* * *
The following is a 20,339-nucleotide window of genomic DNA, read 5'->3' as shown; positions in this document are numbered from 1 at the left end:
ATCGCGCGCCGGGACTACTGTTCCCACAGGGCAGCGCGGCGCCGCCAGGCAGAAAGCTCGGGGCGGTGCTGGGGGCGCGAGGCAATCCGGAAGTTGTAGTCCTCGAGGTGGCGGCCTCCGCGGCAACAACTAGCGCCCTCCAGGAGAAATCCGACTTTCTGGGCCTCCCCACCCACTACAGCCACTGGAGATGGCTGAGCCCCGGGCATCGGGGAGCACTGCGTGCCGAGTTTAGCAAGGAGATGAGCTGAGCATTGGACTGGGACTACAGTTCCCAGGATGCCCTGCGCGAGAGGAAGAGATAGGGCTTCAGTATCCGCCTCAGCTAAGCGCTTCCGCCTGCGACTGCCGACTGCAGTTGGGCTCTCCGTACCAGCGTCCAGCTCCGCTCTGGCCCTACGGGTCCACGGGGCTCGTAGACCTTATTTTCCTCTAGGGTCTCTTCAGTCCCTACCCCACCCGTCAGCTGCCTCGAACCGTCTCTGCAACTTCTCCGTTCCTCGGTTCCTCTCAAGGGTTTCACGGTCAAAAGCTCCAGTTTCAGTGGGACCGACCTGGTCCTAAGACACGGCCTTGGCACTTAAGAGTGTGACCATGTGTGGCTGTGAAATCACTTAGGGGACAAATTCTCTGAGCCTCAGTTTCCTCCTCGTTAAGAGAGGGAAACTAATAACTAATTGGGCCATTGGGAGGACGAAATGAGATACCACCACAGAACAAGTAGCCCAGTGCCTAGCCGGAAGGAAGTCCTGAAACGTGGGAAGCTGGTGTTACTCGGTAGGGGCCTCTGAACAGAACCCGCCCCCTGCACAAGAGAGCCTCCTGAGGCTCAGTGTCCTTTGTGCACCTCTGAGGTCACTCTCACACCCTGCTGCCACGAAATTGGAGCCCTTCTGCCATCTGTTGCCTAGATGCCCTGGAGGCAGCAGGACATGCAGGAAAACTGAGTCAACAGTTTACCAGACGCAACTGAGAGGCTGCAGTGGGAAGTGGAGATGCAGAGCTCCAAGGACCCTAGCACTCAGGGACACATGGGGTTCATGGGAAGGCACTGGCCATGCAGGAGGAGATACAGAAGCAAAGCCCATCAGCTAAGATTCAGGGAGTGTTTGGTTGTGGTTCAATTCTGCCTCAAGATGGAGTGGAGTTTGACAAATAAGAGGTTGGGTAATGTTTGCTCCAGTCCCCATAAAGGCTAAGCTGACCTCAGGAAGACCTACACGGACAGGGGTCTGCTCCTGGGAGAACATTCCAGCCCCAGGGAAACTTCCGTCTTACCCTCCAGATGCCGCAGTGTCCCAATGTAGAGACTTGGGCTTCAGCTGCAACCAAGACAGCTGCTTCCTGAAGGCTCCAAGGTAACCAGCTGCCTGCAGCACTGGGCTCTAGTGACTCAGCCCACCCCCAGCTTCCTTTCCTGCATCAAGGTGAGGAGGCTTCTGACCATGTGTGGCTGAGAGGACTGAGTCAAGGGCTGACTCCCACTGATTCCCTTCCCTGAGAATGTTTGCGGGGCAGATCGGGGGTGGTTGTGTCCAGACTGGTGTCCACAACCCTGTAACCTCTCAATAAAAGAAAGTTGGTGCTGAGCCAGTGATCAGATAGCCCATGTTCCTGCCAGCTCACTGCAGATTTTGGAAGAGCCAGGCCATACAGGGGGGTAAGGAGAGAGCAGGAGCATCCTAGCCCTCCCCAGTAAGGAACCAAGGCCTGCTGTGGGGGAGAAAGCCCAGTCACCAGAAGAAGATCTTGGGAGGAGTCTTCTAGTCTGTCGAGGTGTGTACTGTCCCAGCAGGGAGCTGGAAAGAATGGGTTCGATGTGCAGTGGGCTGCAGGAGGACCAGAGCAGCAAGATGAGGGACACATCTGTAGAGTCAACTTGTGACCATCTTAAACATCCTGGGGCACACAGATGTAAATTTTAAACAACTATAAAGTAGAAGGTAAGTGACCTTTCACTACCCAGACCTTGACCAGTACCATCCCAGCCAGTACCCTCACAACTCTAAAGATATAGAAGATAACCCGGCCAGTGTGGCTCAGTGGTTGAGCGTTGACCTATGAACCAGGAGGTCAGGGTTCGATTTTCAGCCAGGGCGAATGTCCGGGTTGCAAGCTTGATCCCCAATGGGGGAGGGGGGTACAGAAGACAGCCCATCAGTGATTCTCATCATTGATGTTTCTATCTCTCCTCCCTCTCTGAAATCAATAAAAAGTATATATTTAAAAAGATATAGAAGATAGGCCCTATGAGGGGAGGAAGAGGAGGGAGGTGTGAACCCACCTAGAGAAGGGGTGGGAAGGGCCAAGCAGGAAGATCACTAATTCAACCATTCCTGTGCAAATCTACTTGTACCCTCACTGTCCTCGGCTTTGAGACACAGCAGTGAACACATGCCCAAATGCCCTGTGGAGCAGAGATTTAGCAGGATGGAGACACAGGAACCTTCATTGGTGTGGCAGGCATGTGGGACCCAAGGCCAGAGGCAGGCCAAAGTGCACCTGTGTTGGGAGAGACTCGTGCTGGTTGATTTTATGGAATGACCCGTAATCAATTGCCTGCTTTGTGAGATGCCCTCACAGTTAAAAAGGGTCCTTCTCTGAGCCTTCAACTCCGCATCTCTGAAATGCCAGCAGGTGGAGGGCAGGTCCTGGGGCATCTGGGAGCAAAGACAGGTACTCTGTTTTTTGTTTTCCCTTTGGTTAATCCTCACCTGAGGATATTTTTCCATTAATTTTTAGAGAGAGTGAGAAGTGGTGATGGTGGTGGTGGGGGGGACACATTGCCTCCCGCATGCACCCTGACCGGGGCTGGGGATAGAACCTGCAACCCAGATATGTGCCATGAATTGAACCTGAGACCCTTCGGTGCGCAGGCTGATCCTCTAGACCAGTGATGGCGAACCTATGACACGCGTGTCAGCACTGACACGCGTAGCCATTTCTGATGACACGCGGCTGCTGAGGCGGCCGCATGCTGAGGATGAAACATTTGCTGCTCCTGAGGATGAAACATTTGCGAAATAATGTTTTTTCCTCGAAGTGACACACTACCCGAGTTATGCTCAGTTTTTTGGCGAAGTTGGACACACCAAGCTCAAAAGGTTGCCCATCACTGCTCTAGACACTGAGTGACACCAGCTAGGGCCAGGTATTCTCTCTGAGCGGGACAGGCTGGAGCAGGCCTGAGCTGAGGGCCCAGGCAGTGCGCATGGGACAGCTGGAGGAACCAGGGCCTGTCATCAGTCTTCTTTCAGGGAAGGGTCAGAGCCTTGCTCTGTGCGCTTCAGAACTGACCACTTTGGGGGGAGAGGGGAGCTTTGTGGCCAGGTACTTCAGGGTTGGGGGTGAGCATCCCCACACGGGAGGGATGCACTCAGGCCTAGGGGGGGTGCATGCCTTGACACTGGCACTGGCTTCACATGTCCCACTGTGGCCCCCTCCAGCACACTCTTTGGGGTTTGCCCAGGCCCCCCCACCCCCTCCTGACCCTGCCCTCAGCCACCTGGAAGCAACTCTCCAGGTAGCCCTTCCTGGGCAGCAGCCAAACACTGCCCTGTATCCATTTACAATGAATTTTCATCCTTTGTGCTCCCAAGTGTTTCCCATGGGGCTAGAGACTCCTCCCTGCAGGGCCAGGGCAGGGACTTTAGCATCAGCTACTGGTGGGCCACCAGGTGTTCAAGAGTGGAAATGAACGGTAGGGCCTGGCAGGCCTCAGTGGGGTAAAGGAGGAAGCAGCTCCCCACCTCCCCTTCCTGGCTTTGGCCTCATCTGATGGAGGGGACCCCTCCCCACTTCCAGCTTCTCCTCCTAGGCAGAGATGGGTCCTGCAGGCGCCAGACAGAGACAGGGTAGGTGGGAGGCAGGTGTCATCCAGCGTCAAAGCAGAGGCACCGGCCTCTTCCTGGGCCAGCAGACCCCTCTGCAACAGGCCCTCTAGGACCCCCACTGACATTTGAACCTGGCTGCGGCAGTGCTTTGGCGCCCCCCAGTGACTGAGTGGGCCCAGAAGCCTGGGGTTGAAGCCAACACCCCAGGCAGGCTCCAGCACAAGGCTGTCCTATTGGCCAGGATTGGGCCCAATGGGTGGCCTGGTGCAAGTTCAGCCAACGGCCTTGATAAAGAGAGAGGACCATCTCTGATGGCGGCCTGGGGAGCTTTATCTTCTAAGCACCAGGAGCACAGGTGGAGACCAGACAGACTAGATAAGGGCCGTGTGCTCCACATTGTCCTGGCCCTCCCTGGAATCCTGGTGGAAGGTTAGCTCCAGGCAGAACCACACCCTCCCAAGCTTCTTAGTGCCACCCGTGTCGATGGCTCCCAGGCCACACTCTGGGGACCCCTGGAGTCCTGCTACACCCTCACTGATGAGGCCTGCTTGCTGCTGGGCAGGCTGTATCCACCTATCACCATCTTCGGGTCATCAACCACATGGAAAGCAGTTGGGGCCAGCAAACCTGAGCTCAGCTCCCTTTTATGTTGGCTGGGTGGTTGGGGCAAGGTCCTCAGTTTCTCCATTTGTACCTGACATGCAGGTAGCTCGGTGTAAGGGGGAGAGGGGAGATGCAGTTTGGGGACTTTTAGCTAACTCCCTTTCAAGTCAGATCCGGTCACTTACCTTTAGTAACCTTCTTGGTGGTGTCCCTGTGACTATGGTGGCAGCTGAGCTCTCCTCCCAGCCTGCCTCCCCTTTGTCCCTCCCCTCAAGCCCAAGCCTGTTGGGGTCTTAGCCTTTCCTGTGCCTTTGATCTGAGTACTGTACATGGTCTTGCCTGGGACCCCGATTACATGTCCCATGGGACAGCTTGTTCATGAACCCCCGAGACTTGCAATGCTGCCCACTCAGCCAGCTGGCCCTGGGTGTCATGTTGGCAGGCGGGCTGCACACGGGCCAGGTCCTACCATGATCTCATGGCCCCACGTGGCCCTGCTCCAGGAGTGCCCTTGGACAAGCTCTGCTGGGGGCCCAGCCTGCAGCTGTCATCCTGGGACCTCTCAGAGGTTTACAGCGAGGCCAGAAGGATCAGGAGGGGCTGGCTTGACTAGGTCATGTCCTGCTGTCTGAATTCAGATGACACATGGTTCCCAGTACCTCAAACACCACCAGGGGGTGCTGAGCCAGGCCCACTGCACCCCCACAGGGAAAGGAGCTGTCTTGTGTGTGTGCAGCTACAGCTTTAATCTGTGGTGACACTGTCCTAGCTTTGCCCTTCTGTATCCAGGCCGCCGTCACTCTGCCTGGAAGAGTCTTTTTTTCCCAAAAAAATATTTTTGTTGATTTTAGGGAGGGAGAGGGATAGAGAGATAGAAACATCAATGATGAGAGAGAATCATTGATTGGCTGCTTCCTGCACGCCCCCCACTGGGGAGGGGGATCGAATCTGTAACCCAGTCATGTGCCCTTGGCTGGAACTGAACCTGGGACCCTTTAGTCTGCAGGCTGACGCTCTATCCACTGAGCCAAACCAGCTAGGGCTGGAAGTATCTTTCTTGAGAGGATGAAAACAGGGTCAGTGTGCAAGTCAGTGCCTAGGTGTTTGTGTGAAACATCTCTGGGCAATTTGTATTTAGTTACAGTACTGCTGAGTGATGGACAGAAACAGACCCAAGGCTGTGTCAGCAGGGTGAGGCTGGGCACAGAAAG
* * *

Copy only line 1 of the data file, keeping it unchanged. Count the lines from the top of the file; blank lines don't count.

The following is a 20,339-nucleotide window of genomic DNA, read 5'->3' as shown; positions in this document are numbered from 1 at the left end: